During a Tuesday morning interview on 93.7 The Fan, Pitt athletic director Heather Lyke discussed a number of issues affecting the Panthers football team, including the status of the series with Penn State and whether or not to tarp off sections of Heinz Field.
Lyke kicked off the interview by answering questions about her efforts to renew the rivalry with Penn State, which seemed to be derailed when the Nittany Lions filled their 2020 schedule by adding Nevada and San Jose State as nonconference opponents on Feb. 12.
“We have been in communication with Penn State, and they’re evaluating their scheduling philosophy, their decision on whether or not they want to renew the series. And we’re hopeful that it will be,” Lyke said.
When asked about the importance of the rivalry, Lyke described it as a meaningful experience for fans on both sides, but she also noted that if a deal can’t be struck, it’s not essential:
“I think there’s tremendous value in the rivalry. And I think there’s tremendous value in the commonwealth of Pennsylvania and what that rivalry represents and the memories that people have of going to that game over the years. It’s tough to replicate that. For us, we’re not bending over backwards. We’re making an offer. We’d love to play. We’d love to do a home-and-home. We’d love to do another four-game series. And if it works, great. And if not, we’ll move in a different direction.”
The AD previously said the series was “very close” to being extended in a November interview with The Canton Repository, calling it a “huge priority.” So the news regarding Penn State’s 2020 schedule had to be viewed as something of a disappointment by Lyke and many fans.
Of course, the fanbase has been just as passionate about another issue Lyke broached in her discussion with the Repository, when she said, “The opportunity we have at Heinz Field is to rightsize the stadium, to banner, to intentionally wrap [the excess seats].”
That comment sparked debate over whether Pitt should tarp off sections of Heinz Field due to the football team’s general inability to fill its 68,400 seats during games not involving Penn State, and Lyke provided a more definitive answer regarding that issue on Tuesday.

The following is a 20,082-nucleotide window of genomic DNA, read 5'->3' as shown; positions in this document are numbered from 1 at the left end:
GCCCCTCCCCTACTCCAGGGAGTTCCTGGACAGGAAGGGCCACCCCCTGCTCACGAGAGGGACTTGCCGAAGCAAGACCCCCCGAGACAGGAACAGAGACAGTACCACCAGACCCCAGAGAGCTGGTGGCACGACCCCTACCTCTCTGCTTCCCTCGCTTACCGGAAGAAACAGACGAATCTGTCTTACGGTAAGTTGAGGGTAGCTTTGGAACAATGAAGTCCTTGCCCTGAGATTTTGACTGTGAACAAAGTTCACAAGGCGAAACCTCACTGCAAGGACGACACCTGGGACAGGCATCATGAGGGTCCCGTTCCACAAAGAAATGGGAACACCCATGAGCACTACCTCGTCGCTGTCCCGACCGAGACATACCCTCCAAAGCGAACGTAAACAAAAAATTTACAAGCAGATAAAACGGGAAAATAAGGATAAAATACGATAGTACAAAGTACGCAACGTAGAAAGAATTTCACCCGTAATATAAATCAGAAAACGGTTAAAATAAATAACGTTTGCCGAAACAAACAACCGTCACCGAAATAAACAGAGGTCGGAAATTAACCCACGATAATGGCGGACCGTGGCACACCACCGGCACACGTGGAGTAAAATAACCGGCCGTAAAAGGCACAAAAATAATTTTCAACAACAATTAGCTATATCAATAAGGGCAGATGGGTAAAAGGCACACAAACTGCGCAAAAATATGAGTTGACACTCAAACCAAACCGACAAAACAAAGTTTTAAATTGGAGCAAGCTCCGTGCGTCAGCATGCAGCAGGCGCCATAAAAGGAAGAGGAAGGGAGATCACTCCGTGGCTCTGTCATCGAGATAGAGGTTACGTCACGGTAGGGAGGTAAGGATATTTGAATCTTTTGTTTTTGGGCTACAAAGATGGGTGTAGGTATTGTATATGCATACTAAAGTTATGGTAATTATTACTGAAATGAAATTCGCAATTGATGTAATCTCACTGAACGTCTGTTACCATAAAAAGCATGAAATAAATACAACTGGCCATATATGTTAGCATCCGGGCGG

Colin Dunlap of “The Fan Morning Show” told the athletic director he had heard from alumni that Pitt would not be making an effort to rightsize the stadium, and more specifically, tarps would not be applied. To that, Lyke said, “That is correct.”
Lyke noted that the decision came after a “comprehensive review of our football program and game-day experience,” and her focus seemed to be on improving the fan experience rather than addressing the optics of the stadium’s empty yellow seats:
“Frankly, I believe that we can do a much better job in a lot of ways with regard to the game-day experience for our fans, for our students, for everybody who comes to Heinz Field for a Pitt game. And that is going to be our focus moving forward at this point in time. If you were rightsizing the stadium, many people are doing it. It’s not a bad decision. It’s just I don’t think it’s the best decision for us [at this time].”
Toward the end of the interview, the topic swung back to football rivalries, with the obvious question being, if not Penn State, then what about West Virginia?
When asked if she’d been in contact with West Virginia athletic director Shane Lyons about potentially making the Backyard Brawl an annual event again, Lyke gave a response that should be heartening for fans of the rivalry.
“I think we definitely could. Shane’s a dear old friend of mine, and I think there’s definitely an interest there,” she said.
As it stands now, Pitt is scheduled to play Penn State in 2018 and 2019 before the series is discontinued again in 2020. The Panthers are then scheduled to resume the Backyard Brawl with West Virginia in 2022 in a four-game series that will run through 2025.